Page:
Jeff Locke

Important stats: 72.0 IP, 37 K, 27 BB, 11 HR, 5.38 ERA, 5.24 FIP, 1.43 WHIP

Favorite pitches: two-seam fastball (91 mph), changeup (82 mph)

With both Locke and Jon Niese on the pitching staff, you get the feeling that the Pirates enjoy soft-tossing southpaws with really low strikeout totals. Locke’s numbers would look a lot better if he wasn’t coming off of a disaster of an outing in Colorado that saw him give up 11 runs in four-and-two-thirds innings. At least you know he’s a team player, right? Anyway, his two starts before that against the Angels and Miami were successful, so maybe he can frustrate the Mets into grounding out to second base a lot.

Jameson Taillon

The Mets had the pleasure of being in the park for Taillon's first big league start, and the former first-round draft pick looked pretty good with three runs allowed in six innings.

Jacob deGrom

Getting back on track is exactly what Jacob deGrom has done during his last three starts, as he continues to resemble the dominant figure of 2015. With 19 strikeouts in his last two outings, the right-hander is up to eight strikeouts per nine innings for the season with a 2.97 FIP.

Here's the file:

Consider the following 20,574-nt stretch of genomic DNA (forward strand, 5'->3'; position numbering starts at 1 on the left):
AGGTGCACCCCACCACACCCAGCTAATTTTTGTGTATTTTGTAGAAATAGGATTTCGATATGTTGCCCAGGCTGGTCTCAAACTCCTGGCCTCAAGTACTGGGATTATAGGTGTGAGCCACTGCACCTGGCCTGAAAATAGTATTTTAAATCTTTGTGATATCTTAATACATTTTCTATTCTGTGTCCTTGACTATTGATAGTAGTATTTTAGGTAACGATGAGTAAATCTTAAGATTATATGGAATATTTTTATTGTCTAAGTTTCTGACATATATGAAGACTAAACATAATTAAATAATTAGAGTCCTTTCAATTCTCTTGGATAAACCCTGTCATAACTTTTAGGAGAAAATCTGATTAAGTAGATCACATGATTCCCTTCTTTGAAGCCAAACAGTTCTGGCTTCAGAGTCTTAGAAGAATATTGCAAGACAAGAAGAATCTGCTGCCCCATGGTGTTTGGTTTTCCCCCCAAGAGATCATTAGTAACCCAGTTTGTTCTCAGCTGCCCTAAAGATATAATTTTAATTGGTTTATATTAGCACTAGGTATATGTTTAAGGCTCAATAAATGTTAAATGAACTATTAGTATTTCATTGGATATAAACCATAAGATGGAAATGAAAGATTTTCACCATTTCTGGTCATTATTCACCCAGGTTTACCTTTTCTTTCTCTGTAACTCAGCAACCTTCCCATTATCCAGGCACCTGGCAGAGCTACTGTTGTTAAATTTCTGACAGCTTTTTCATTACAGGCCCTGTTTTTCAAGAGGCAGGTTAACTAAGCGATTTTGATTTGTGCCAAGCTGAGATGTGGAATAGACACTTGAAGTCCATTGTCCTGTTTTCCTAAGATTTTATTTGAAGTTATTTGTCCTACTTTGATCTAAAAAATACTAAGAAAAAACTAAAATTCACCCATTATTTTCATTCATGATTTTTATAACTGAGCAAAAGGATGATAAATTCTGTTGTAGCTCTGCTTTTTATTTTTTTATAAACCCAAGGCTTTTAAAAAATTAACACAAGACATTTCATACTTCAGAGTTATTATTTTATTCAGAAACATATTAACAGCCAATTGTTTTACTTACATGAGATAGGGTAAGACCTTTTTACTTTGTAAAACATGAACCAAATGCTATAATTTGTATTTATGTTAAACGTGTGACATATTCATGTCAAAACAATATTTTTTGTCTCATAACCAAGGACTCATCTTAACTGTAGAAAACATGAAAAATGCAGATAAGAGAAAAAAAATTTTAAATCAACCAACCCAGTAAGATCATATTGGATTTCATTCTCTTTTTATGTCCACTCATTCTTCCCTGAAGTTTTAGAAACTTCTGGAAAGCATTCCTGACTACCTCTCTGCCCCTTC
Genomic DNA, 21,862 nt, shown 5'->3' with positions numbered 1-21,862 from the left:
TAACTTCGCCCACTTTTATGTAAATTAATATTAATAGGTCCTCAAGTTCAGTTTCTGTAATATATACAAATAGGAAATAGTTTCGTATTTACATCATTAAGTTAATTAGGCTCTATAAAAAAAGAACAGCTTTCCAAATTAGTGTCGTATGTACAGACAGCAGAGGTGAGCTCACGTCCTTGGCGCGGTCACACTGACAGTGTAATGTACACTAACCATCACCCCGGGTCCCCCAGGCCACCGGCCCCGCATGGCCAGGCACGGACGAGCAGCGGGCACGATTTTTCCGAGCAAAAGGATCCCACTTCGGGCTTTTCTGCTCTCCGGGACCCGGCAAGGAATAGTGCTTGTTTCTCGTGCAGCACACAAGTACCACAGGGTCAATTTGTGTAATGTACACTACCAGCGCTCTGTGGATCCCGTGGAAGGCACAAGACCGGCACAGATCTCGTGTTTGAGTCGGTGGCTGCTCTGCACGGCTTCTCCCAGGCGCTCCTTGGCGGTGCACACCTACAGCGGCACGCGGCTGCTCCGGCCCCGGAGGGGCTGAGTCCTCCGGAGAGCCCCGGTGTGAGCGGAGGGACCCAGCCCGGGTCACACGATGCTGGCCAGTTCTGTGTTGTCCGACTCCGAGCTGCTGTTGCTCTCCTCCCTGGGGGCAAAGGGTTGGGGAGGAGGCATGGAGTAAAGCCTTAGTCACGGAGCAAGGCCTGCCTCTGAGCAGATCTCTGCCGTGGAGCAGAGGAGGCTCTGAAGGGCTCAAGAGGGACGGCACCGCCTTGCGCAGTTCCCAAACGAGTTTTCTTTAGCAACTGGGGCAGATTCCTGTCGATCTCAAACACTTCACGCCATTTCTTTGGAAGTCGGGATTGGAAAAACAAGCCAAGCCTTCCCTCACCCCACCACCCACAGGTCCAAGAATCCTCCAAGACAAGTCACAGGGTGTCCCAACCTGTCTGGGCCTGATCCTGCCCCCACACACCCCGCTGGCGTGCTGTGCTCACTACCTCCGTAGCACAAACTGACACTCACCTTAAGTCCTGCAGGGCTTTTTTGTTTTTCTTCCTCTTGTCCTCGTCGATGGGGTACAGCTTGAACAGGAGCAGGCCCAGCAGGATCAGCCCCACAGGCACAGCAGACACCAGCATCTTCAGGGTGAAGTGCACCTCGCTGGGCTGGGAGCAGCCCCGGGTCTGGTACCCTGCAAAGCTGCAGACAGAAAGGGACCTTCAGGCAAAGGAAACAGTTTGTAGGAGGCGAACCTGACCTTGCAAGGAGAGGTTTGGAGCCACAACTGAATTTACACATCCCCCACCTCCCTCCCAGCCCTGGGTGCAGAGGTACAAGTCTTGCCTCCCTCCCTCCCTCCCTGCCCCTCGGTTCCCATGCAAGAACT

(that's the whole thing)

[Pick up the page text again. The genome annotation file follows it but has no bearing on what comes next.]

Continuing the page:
Noah Syndergaard

The Buccos didn’t appear too intimidated by Noah Syndergaard when he took the mound in Pittsburgh last Wednesday. They scored two runs against the tall right-hander while only striking out five times and even drew a pair of walks. It was the first time since May 6 that Syndergaard had walked more than one batter in a game. In today's age of dominant strikeout figures, it’s not Syndergaard’s powerful heat that’s most impressive about him. What sets him apart is the ability to control it masterfully.

Bartolo Colon

Bartolo Colon will be on the mound for New York in the series finale. His strikeout rate has shrunk alongside his ERA in recent weeks, as Big Sexy has now strung together four straight starts with fewer than four strikeouts and fewer than three runs allowed. Despite all the contact, Colon has done a good job keeping the ball in the park, and the BABIP against him is .299, right around league average. If he keeps up the solid play, the Mets are going to have a hard time figuring out what to do with Zack Wheeler.